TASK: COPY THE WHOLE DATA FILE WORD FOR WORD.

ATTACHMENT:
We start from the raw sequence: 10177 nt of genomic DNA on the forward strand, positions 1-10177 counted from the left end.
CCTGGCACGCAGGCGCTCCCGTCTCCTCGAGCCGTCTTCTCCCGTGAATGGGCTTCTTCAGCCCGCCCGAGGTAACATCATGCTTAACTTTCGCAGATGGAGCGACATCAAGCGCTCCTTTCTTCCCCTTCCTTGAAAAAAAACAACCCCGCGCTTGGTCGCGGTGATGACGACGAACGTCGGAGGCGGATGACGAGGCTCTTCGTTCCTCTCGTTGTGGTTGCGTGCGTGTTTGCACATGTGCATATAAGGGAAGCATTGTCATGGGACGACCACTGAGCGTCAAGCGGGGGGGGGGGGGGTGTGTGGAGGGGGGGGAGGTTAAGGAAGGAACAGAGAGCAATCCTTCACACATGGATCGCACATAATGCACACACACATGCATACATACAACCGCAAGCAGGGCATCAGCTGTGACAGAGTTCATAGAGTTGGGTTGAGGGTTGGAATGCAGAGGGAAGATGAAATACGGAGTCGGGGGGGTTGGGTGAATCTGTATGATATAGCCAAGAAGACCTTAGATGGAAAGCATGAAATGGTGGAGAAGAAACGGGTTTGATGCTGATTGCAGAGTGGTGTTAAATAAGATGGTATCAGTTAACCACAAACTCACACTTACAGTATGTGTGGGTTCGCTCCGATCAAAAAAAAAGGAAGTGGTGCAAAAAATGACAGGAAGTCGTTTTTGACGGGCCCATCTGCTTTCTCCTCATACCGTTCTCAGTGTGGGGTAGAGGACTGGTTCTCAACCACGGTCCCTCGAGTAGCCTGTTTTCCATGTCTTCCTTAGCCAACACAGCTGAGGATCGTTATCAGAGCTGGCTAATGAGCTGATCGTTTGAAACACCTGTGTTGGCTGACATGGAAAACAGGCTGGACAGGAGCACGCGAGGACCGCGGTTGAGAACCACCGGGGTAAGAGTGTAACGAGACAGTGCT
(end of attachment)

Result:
We start from the raw sequence: 10177 nt of genomic DNA on the forward strand, positions 1-10177 counted from the left end.
CCTGGCACGCAGGCGCTCCCGTCTCCTCGAGCCGTCTTCTCCCGTGAATGGGCTTCTTCAGCCCGCCCGAGGTAACATCATGCTTAACTTTCGCAGATGGAGCGACATCAAGCGCTCCTTTCTTCCCCTTCCTTGAAAAAAAACAACCCCGCGCTTGGTCGCGGTGATGACGACGAACGTCGGAGGCGGATGACGAGGCTCTTCGTTCCTCTCGTTGTGGTTGCGTGCGTGTTTGCACATGTGCATATAAGGGAAGCATTGTCATGGGACGACCACTGAGCGTCAAGCGGGGGGGGGGGGGGTGTGTGGAGGGGGGGGAGGTTAAGGAAGGAACAGAGAGCAATCCTTCACACATGGATCGCACATAATGCACACACACATGCATACATACAACCGCAAGCAGGGCATCAGCTGTGACAGAGTTCATAGAGTTGGGTTGAGGGTTGGAATGCAGAGGGAAGATGAAATACGGAGTCGGGGGGGTTGGGTGAATCTGTATGATATAGCCAAGAAGACCTTAGATGGAAAGCATGAAATGGTGGAGAAGAAACGGGTTTGATGCTGATTGCAGAGTGGTGTTAAATAAGATGGTATCAGTTAACCACAAACTCACACTTACAGTATGTGTGGGTTCGCTCCGATCAAAAAAAAAGGAAGTGGTGCAAAAAATGACAGGAAGTCGTTTTTGACGGGCCCATCTGCTTTCTCCTCATACCGTTCTCAGTGTGGGGTAGAGGACTGGTTCTCAACCACGGTCCCTCGAGTAGCCTGTTTTCCATGTCTTCCTTAGCCAACACAGCTGAGGATCGTTATCAGAGCTGGCTAATGAGCTGATCGTTTGAAACACCTGTGTTGGCTGACATGGAAAACAGGCTGGACAGGAGCACGCGAGGACCGCGGTTGAGAACCACCGGGGTAAGAGTGTAACGAGACAGTGCT